Objective: The objective of the present review is to evaluate multicomponent/complex primary care (PC) interventions for their effectiveness in continuous smoking abstinence by adult smokers. Design: A systematic review of randomised and nonrandomised controlled trials was undertaken. Eligibility criteria for included studies: Selected studies met the following criteria: evaluated effects of a multicomponent/complex intervention (with 2 or more intervention components) in achieving at least 6-month abstinence in adult smokers who visited a PC, biochemical confirmation of abstinence, intention-totreat analysis and results published in English/Spanish. Methods: We followed PRISMA statement to report the review. We searched the following data sources: MEDLINE, Web of Science, Scopus (from inception to February 2014), 3 key journals and a tobacco research bulletin. The Scottish Intercollegiate Guidelines Network checklists were used to evaluate methodological quality. Data selection, evaluation and extraction were done independently, using a paired review approach. Owing to the heterogeneity of interventions in the studies included, a meta-analysis was not conducted. Results: Of 1147 references identified, 9 studies were selected (10 204 participants, up to 48 months of follow-up, acceptable methodological quality). Methodologies used were mainly individual or group sessions, telephone conversations, brochures or quitsmoking kits, medications and economic incentives for doctors and no-cost medications for smokers. Complex interventions achieved long-term continuous abstinence ranging from 7% to 40%. Behavioural interventions were effective and had a dose-response effect. Both nicotine replacement and bupropion therapy were safe and effective, with no observed differences. Conclusions: Multicomponent/complex interventions in PC are effective and safe, appearing to achieve greater long-term continuous smoking cessation than usual care and counselling alone. Selected studies were heterogeneous and some had significant losses to follow-up. Our results show that smoking interventions should include more than one component and a strong follow-up of the patient to maximise results. Source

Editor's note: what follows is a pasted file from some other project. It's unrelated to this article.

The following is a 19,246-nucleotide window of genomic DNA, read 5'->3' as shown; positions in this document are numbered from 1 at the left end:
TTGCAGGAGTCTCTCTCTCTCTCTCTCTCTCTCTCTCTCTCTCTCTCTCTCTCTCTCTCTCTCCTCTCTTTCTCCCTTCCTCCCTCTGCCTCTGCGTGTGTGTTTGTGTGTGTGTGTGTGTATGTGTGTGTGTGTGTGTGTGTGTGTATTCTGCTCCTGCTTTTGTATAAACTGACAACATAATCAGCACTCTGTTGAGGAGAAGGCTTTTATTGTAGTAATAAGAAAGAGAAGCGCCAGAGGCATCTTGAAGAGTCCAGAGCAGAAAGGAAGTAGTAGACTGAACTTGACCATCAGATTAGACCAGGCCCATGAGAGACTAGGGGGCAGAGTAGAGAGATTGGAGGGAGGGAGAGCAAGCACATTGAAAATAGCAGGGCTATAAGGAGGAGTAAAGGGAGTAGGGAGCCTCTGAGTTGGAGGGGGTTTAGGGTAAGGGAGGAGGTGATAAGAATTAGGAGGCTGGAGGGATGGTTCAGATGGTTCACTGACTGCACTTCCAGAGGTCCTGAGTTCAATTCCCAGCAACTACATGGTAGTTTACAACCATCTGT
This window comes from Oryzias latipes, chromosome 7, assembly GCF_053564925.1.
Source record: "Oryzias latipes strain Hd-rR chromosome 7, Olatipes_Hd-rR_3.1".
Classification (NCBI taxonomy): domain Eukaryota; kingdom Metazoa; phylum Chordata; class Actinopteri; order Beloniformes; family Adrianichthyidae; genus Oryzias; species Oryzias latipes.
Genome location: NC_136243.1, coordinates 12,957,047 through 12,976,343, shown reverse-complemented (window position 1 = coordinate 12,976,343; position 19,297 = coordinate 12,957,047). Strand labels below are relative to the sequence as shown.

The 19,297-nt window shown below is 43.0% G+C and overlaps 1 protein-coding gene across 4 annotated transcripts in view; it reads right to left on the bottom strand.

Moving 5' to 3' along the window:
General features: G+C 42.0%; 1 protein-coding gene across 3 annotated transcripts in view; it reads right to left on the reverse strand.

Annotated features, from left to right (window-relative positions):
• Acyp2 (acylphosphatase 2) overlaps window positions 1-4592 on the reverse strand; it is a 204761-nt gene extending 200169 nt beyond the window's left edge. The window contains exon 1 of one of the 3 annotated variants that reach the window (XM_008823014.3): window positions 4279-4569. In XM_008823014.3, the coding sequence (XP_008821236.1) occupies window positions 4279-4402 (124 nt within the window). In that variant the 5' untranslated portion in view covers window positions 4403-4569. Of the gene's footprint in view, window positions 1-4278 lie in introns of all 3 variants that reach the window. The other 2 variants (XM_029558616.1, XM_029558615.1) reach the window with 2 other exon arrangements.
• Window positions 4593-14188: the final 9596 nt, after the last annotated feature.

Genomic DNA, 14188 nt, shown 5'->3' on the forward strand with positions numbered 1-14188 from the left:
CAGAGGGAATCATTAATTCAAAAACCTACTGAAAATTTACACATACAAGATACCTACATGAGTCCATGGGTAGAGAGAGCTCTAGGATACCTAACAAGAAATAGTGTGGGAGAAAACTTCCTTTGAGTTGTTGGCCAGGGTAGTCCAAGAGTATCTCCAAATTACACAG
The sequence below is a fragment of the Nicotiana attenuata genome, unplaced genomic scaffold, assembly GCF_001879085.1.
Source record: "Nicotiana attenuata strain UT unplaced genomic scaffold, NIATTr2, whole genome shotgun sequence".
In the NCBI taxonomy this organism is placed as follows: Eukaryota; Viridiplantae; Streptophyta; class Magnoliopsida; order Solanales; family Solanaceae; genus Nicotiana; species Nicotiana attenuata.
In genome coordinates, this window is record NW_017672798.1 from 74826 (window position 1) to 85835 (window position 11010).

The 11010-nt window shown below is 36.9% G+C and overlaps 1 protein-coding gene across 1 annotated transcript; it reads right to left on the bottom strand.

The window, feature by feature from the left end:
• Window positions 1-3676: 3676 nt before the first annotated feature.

Azagra R.,Autonomous University of Barcelona | Azagra R.,Health Center Badia del Valles | Azagra R.,International University of Catalonia | Lopez-Exposito F.,Autonomous University of Barcelona | And 10 more authors.